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Five mikes that shook the world to its soul.

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Originally posted by Phil O'Keefe

Congrats on the new mikes Halljams!
Great posts - I will be interested in reading your thoughts on the comparisons between the U47 and U48 since they are using the two different capsules - M7 (original) and KK47 (later models).

If you don't mind me asking, can you give us a price point for reference? I don't want to get too personal on this, and if you'd rather not say, I completely understand... but can you tell me if my price range information is in the right ballpark?

6-10000 is accurate.
I saw a 47 which looked really good, powersupply and cable etc, all original, nice shape, (probably in storage for 30 years) go on ebay for 5600 not long ago, but who knows what kind of work it needed.

My 47 was completely restored, caps etc, new nos capsule, super quiet tube, just clean as can be for 6400. The 48 was the same deal for 5800, both with korby powersupplies and new gotham cable(seems korby missed something in the process on the 48, thus the noise).
If you go to vintage king or bill bradley you will pay closer to 9 or 10 grand. Why? You can figure it out for yourselves.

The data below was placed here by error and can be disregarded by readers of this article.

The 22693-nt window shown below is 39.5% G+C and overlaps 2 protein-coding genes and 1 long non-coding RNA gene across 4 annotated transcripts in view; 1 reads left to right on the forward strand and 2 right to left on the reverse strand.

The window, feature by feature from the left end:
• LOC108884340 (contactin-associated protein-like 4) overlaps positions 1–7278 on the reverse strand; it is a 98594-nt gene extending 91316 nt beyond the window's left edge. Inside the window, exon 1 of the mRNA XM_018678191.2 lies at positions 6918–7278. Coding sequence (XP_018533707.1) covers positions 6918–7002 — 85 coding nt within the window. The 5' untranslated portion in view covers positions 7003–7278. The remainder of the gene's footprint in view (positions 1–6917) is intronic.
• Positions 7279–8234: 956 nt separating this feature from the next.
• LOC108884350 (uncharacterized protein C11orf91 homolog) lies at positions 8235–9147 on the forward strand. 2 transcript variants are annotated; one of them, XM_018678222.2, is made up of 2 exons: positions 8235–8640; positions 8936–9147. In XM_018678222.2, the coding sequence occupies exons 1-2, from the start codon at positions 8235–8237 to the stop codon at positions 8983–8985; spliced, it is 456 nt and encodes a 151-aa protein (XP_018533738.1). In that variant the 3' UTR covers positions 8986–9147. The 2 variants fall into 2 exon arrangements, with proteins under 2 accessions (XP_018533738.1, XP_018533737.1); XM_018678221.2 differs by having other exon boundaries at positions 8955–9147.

Give bill bradley a call sometime. Super friendly guy...not.

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Originally posted by UstadKhanAli

Are there 47 replicas that come close to capturing the sound of the original U47s? We've mentioned a number of replicas. Inquiring minds, etc.


I dunno ken.

My guess is the closest would be the wagners based on how they are built.

But try getting one, the guy has a year long wait list and they are still 5600 dollars.

There is something about the 47 that is powerful in a way i have never heard before, in terms of how it reaches out into the room and grabs stuff and just sucks the sound in. It is really really aggressive.

Plus it has a distinct sonic signiture.

The aggression probably comes from the tube. So no, i doubt it can be replicated.

In fact i have had conversations with makers of 47 clones and if you start asking them about the off axis response of their clones or the low end growl, they will just break down and say that if you want a real 47, you should get a real 47.

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Could you add an Electro Voice 664 and the RCA 77?

Oh. I just bought this not too long ago. The stand is brand new, but the mike isn't.



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Originally posted by pro_magnum

Could you add an Electro Voice 664 and the RCA 77?